June 22, 2010
The plains states are notorious for unceasing wind. Some people claim to have been driven crazy by the unrelenting, blustery, air. Much destruction has been caused by hurricanes and tornados. Many people bemoan the wind, indeed, sometimes they curse the wind.
Reminds me of my mother and older sisters draping their just styled hair in scarves before leaving the house so the wind would not disturb their coif. Looking back, I don’t know how a typhoon could have destroyed my sisters hair style, given the teasing and gallons of hair spray she used. It always looked like heavy armor instead of real hair. I was convinced it was bullet proof.
I was pleasantly surprised when I moved to a large city, and discovered there was little wind to contend with, except when the occasional storm passed through. My recent move to Southern Colorado has me wondering why I spend a minimum of 30 minutes distributing mousse and other gels through my fine hair in hopes that it will enhance my crowning glory.
Once I have shampooed my hair, I move as quickly as I can, and standing at attention before a mirror, begin the soft curling procedure; twisting chunks of hair around a thick circular brush while maneuvering the hair dryer in all sorts of angles. That is only the drying operation at attempts of having soft, natural curls. Brushing and styling my hair takes another 10 minutes. I end this with a light spray hoping that will keep my accomplishment in place.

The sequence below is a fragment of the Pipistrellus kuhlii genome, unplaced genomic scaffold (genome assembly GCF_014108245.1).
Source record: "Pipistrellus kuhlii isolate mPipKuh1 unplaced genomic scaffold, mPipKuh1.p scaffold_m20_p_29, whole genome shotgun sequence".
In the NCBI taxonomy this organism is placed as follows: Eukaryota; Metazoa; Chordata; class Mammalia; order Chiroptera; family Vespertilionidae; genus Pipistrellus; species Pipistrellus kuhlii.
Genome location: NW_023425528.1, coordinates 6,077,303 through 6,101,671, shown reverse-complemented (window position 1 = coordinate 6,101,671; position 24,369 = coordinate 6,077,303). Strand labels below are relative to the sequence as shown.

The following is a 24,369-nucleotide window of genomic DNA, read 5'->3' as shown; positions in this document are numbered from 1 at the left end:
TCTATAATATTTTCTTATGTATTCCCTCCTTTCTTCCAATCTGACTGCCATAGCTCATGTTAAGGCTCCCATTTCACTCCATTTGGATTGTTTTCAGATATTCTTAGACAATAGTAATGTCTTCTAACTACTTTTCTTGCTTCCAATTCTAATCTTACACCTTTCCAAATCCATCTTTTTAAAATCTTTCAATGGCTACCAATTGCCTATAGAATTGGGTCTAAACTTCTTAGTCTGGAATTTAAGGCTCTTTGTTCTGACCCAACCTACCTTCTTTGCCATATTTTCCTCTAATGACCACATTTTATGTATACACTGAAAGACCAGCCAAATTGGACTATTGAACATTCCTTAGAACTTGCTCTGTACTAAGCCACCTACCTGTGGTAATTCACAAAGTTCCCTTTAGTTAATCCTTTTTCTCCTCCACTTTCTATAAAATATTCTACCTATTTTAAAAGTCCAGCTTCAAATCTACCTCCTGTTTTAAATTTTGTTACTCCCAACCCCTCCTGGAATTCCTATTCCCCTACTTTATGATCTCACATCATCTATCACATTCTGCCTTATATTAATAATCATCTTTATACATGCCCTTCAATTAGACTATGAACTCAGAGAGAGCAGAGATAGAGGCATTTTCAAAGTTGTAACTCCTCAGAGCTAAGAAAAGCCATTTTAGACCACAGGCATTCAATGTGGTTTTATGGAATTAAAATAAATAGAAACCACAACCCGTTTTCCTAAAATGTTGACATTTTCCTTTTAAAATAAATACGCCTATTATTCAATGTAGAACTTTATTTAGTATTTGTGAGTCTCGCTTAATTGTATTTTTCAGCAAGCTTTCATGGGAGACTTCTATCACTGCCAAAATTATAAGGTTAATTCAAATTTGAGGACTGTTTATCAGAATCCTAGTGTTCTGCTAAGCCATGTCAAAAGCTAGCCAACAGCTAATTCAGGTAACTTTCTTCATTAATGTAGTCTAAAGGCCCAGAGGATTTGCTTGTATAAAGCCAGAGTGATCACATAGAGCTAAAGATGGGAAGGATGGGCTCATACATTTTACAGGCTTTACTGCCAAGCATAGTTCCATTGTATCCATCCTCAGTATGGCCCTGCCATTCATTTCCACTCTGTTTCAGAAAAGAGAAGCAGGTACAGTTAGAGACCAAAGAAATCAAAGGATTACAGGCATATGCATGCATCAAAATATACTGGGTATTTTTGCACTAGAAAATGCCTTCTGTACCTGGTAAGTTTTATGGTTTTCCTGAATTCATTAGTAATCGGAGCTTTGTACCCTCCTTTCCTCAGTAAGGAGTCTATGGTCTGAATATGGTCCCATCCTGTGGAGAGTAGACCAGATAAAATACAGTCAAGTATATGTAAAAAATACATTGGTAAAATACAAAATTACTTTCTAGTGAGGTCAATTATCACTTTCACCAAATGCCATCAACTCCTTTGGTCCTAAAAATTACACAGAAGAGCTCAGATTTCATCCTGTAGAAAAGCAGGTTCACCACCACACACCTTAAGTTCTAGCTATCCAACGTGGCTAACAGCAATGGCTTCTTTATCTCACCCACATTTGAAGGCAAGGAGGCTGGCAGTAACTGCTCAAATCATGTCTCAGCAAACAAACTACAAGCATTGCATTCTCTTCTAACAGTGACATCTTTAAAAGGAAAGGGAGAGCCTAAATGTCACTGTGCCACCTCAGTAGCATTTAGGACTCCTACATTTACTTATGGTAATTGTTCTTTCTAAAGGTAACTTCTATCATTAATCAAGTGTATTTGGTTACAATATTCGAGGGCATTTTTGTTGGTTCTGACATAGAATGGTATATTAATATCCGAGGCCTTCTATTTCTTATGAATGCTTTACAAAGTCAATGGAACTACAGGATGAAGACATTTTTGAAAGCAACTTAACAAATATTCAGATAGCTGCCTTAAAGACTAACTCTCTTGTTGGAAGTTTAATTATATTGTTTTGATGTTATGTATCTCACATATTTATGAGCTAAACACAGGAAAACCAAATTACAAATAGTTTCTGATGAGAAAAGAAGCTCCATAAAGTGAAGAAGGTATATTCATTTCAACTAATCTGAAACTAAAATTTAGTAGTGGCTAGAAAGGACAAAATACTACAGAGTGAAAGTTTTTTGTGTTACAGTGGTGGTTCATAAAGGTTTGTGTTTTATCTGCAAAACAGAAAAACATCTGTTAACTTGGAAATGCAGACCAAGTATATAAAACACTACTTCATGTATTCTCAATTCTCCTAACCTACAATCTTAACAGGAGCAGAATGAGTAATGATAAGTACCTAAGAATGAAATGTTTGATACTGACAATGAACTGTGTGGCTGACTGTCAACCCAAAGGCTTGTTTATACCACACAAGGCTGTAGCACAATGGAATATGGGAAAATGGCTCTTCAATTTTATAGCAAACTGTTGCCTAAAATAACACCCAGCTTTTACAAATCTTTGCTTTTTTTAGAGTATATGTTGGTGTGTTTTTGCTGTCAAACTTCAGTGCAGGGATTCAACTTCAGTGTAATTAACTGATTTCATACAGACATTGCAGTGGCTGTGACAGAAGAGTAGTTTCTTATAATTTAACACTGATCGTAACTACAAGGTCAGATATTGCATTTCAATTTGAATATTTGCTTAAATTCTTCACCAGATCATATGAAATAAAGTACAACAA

Thirty-seconds later I am dashing toward my car, and the second I step into the out-of-doors, swirling gusts of wind have dashed any hopes that I might have had in looking well-groomed. My efforts laid to waste, I start my car and wonder just how stupid I was to have wasted all that time in the first place when I know what the result will be. Silly me! There is no such thing as a good hair day in Southern Colorado.
Oh yes, the importance of “The Wind Mariah.” Our farm had a modest herd of cattle where water was drawn by a wind mill. Each morning and intermittently throughout the day we would pull the lever which engaged gears, driving huge blades to catch wind that eventually produced a trickle, then a cascade of cool, clear, sweet water. Every farm had a wind mill, but as electricity became prevalent, water pumps replaced the giant towers.
In the hinterlands of the plains, where there is no electricity to operate pumps, the wind is the most reliable means of driving the giant blades of mills to draw water for ranchers whose cattle are feeding in far off pastures. I love the sight of them. They are a hint of civilization in beautiful, but dry, barren, desolate and lonely landscapes.
Steady, but mild, light, puffs of air, was relied upon in ancient times during harvest when winnowing wheat. Modern farmers rely on the early morning zephyrs to dry heavy dew on ripened hay and alfalfa before mowing can begin. Swathes of wheat, oats, flax, and barley cannot be run through a combine during harvest before searing, hot, stiff, breezes, dry the heavy, grain laden stalks. There would be no tall tales of sailing the seven seas by sailors without gales, hurricanes, and typhoons.
Modern technology has borrowed from ancient technology with the invention of wind turbines that produce energy. There are several wind farms dotting the countryside in the plains states. Wind energy is the new clean energy and given the recent disaster in the Gulf of Mexico, it would behoove non believers to take a look at our necessity to continue our greedy life style to sustain bad habits, and, by too many people, the nonexistent concern for our planet and future generations.
Even though we may be at odds and curse the destruction caused by wind, our lives depend on what was immortalized in the song, “They Call the Wind Mariah.”
“Away out there they got a name,
For rain and wind and fire.
The rain is Tess, the fire Joe,
And they call the wind Mariah.”